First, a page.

|Lead affects us at far lower levels than we thought and there might be a crime link|
Long ago on a hot Florida afternoon a new criminology faculty member sat down to lunch with Professor C. Ray Jeffery, ex-president of the American Society of Criminology and author of CPTED.
“CPTED is not just the environment where we live,” he lectured, “it’s also the bio-chemical environment within our bodies. It’s in the brain!”
That new faculty member was me. To those who knew and respected Jeffery (also me), this was old turf. Yet criminologists ignored Jeffery’s ideas. Bio-chemical theories were invisible in crime theory. Why? They had once been popular.
In the 1800s phrenology measured head bumps to test for criminality. Strike one. Eugenics theories created compulsory sterilization programs well into the mid-20th Century? Strike two. The Nazi's nightmarish views on racial purity led to monsters like Joseph Mengele. Strike three. No wonder biology was ignored.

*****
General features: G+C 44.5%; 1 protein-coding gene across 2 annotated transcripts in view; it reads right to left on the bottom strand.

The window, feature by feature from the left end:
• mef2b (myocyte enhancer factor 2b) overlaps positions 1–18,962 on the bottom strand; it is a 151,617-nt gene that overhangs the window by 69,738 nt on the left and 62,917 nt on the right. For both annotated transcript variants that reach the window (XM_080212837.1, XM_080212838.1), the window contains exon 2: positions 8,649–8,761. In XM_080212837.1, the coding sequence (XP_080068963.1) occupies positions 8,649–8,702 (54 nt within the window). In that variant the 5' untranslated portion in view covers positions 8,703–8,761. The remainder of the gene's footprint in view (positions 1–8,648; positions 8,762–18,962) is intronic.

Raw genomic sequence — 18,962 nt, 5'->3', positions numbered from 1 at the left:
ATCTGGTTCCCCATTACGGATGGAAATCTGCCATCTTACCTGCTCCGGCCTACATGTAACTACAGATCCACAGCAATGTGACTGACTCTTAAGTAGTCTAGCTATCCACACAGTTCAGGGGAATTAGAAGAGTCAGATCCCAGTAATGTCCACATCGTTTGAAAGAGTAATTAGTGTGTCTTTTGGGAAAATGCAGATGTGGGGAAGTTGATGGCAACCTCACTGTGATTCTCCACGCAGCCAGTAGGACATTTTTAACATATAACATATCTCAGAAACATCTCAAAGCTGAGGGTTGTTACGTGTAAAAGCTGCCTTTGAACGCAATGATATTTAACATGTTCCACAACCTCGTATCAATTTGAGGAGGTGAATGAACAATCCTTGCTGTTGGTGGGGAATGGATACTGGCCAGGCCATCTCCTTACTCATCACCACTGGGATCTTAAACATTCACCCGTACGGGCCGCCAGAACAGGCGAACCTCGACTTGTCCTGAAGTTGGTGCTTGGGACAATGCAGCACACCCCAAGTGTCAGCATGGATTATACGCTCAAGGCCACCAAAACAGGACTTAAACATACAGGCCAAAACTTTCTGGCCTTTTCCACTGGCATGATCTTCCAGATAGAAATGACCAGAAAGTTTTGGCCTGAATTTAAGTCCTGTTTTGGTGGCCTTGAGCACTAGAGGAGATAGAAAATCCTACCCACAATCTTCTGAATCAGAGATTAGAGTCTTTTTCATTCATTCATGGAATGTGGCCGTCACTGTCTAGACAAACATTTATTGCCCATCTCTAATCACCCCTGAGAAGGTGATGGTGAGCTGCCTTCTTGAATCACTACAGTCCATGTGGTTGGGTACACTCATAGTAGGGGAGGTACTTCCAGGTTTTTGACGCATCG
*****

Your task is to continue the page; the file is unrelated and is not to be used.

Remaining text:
No longer! Today I read an article called America's Real Criminal Element: Lead. Author Kevin Drum shows how adding lead to gas corresponded with crime increases and how removing it in the 1980s also corresponded with the Great Crime Decline starting in 1990.
The article centers around Rick Nevin’s neurological research. From studies in 1999 to his 2007 paper about international crime trends and preschool lead exposure, Nevin shows the missing lead link over and over. He compares data from multiple countries. Same effect.
Then last August new research confirmed Nevin’s hypothesis with correlations between neighborhood lead levels and violence in places like New Orleans, San Diego and Chicago.
|Los Angeles Police HQ. Gardens to help with cleanup|
Drum and Nevin tell us lead is everywhere. It might be out of the gas pumps, but decades ago it settled in the soil from vehicle emissions. It still gets tracked indoors on our shoes. Perhaps I should have listened less to the mainstream and more to Jeffery so long ago?